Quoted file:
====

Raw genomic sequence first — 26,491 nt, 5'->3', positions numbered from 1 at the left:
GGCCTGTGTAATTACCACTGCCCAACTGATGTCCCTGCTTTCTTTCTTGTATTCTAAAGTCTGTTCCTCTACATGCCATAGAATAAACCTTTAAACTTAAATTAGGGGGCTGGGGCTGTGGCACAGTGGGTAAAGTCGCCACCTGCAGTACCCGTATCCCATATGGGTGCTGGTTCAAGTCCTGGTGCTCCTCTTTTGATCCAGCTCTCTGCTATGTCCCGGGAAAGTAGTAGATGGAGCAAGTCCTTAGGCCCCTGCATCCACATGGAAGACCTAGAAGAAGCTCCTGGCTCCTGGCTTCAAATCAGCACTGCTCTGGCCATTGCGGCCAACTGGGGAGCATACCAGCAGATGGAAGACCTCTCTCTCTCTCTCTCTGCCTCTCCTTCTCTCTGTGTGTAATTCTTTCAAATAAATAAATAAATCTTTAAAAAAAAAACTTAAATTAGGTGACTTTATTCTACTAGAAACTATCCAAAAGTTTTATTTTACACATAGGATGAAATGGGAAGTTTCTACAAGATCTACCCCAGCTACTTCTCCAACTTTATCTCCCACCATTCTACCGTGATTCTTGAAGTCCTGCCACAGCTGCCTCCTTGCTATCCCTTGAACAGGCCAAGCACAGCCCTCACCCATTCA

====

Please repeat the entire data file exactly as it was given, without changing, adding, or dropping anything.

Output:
Raw genomic sequence first — 26,491 nt, 5'->3', positions numbered from 1 at the left:
GGCCTGTGTAATTACCACTGCCCAACTGATGTCCCTGCTTTCTTTCTTGTATTCTAAAGTCTGTTCCTCTACATGCCATAGAATAAACCTTTAAACTTAAATTAGGGGGCTGGGGCTGTGGCACAGTGGGTAAAGTCGCCACCTGCAGTACCCGTATCCCATATGGGTGCTGGTTCAAGTCCTGGTGCTCCTCTTTTGATCCAGCTCTCTGCTATGTCCCGGGAAAGTAGTAGATGGAGCAAGTCCTTAGGCCCCTGCATCCACATGGAAGACCTAGAAGAAGCTCCTGGCTCCTGGCTTCAAATCAGCACTGCTCTGGCCATTGCGGCCAACTGGGGAGCATACCAGCAGATGGAAGACCTCTCTCTCTCTCTCTCTGCCTCTCCTTCTCTCTGTGTGTAATTCTTTCAAATAAATAAATAAATCTTTAAAAAAAAAACTTAAATTAGGTGACTTTATTCTACTAGAAACTATCCAAAAGTTTTATTTTACACATAGGATGAAATGGGAAGTTTCTACAAGATCTACCCCAGCTACTTCTCCAACTTTATCTCCCACCATTCTACCGTGATTCTTGAAGTCCTGCCACAGCTGCCTCCTTGCTATCCCTTGAACAGGCCAAGCACAGCCCTCACCCATTCA